The dinghy is ideal for sailors weighing 50–75 kilos. The hull is made of fibre glass and weighs 45 kg, fully rigged 60 kg. The dinghy is tapering in the stem and round in the bottom. The sail is made of dacron. The mast is made of carbon fibre and specially designed to the sailor. A soft mast is best for light sailors, while heavier sailors use stiffer masts. Sails are also specially designed according to mast stiffness and crew weight.

The Europe was introduced as an Olympic class in the 1992 Summer Olympics as the women's single-handed dinghy. It was replaced by the Laser Radial in the 2008 Summer Olympics.

Since 2008 the Europe is one of the Vintage Yachting Classes at the Vintage Yachting Games.

Finn (dinghy)

The Finn dinghy is the men's single-handed, cat-rigged Olympic class for sailing. It was designed by Swedish canoe designer, Rickard Sarby, in 1949 for the 1952 Summer Olympics in Helsinki. Since the 1952 debut of the boat, the design has been in every summer Olympics, making it one of the most prolific Olympic sailboats as it is the longest serving dinghy in the Olympic Regatta. It currently fills the slot for the Heavyweight Dinghy at the Olympic games. It has been contended that the Finn is the most physical and tactical singlehander sailboat in the world.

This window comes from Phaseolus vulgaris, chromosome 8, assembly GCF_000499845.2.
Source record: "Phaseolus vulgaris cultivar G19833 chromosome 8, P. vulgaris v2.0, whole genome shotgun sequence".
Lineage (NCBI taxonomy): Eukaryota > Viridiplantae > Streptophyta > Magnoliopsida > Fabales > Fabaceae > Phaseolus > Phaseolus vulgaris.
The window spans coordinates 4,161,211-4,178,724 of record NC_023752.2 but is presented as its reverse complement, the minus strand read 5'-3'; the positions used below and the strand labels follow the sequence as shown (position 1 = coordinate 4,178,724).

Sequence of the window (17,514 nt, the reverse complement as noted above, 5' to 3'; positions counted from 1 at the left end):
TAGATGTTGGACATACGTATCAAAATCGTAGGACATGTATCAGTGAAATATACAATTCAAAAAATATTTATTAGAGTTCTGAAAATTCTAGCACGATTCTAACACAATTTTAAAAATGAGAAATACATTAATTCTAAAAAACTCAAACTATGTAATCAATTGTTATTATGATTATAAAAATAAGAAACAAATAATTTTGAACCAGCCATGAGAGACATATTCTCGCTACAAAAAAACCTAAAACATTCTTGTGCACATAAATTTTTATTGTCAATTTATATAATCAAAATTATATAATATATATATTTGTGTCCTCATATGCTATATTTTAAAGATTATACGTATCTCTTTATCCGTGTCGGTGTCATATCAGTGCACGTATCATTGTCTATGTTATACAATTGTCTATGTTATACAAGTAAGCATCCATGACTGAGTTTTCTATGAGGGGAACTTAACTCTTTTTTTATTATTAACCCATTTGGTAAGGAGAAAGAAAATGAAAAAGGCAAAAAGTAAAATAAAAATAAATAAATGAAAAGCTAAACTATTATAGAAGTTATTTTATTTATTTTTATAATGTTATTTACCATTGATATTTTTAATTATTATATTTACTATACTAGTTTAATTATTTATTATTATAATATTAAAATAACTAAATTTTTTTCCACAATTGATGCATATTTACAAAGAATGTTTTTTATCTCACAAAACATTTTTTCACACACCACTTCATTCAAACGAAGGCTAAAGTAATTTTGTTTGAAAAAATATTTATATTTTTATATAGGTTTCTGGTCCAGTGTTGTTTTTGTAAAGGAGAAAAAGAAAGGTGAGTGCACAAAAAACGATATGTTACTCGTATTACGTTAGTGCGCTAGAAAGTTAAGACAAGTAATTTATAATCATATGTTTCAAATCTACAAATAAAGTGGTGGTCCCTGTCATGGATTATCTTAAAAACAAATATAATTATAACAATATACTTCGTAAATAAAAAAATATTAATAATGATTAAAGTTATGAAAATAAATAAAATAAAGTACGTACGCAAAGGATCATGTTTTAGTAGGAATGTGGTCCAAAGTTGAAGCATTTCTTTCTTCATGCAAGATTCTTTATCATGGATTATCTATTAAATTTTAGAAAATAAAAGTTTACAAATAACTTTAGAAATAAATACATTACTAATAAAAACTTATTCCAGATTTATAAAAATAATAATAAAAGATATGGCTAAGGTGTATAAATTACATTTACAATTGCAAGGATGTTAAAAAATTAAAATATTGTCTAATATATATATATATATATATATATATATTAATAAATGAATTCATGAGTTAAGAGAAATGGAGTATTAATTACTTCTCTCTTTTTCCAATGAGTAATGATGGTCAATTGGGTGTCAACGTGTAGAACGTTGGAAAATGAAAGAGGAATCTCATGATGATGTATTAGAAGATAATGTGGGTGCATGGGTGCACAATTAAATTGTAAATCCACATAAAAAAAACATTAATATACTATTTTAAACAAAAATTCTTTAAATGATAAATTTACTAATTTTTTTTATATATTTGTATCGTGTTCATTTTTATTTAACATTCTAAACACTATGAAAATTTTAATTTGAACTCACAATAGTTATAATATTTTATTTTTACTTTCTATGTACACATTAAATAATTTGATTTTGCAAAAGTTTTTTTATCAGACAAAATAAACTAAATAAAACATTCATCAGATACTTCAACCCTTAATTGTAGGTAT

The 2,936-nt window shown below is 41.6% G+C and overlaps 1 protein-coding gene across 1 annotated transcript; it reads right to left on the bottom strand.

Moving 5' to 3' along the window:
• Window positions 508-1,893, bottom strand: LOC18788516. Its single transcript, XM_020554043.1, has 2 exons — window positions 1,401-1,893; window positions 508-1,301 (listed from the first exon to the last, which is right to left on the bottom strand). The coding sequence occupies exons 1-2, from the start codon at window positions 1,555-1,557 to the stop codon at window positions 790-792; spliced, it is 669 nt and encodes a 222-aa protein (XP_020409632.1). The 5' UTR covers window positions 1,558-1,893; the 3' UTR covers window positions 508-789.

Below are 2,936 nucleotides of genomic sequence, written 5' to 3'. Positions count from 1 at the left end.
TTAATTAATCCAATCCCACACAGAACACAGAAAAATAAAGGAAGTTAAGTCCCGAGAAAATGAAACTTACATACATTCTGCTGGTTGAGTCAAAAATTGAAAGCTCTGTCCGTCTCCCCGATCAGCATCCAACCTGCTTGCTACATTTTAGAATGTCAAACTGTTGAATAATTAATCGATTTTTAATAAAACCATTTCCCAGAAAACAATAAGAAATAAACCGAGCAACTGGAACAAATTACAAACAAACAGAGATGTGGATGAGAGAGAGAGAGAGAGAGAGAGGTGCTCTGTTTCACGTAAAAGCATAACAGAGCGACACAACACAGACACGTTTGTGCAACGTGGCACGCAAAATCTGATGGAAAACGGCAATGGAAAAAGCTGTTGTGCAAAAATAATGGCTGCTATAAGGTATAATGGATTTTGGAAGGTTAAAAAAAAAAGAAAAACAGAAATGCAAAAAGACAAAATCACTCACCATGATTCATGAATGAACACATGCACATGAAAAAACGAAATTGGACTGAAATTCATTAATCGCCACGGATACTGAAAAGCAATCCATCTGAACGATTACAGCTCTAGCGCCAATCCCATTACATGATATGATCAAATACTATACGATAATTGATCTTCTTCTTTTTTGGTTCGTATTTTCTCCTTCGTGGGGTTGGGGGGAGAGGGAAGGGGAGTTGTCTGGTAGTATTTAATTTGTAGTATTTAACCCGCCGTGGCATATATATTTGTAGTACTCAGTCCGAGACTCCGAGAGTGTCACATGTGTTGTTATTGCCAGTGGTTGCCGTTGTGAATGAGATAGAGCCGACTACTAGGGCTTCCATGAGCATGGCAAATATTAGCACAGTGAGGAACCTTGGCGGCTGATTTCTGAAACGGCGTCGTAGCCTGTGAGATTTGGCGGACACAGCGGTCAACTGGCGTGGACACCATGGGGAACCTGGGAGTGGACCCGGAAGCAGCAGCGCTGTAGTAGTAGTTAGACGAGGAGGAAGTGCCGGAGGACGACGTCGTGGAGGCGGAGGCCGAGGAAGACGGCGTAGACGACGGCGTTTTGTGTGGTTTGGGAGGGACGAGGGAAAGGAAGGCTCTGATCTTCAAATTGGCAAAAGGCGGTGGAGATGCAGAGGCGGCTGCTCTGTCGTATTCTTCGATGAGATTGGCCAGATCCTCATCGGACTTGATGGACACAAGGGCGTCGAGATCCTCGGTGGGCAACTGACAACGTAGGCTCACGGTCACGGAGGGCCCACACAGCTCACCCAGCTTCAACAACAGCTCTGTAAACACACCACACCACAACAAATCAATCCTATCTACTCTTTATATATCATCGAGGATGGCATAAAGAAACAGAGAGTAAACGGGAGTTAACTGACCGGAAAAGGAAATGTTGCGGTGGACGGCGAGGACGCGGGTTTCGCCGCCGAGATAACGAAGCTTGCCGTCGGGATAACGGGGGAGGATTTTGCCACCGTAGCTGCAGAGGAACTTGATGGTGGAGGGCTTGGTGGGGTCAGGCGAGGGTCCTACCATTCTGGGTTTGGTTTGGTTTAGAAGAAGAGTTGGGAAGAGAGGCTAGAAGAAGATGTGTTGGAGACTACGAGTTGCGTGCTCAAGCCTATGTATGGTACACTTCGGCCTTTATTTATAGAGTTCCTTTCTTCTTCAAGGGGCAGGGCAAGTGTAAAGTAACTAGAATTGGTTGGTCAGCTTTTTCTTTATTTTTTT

Fireball (dinghy)

Originally designed by Peter Milne in 1962, the Fireball is a one-design high-performance sailing dinghy. The Fireball is sailed by a crew of two, and sports a single trapeze, symmetric spinnaker and chined hull. The class is strictly controlled, but has adapted to advances in building techniques. The hulls (plywood, FRP or composite) have a strict minimum weight limit of 175 lb (79 kg) (with correctors).

The Fireball is a highly competitive dinghy, with large fleets worldwide and state, national, continental and world championships held annually. Competitors of all ages help make this class enjoyable for everyone. The performance of the boat is very dependent on tuning as the Fireball's rig can be adjusted in numerous ways.

The 2010 Fireball World Championships were held in Barbados in May 2010. The 2011 Worlds were held in Sligo Yacht Club, Sligo, Ireland. The 2012 World Championships were held in Mandurah, Western Australia. The 2012 European Championships were held at Lake Bracciano in July. The Fireball celebrated its 50th year in 2012 and the 50th UK National Championships was held at Penzance in August.

The Fireball can also be sailed in a mixed fleet using the Portsmouth Yardstick handicap scheme. Its Portsmouth number is 980 in the UK and its D-PN (in the USA) is 85.6.

Flying Dutchman (dinghy)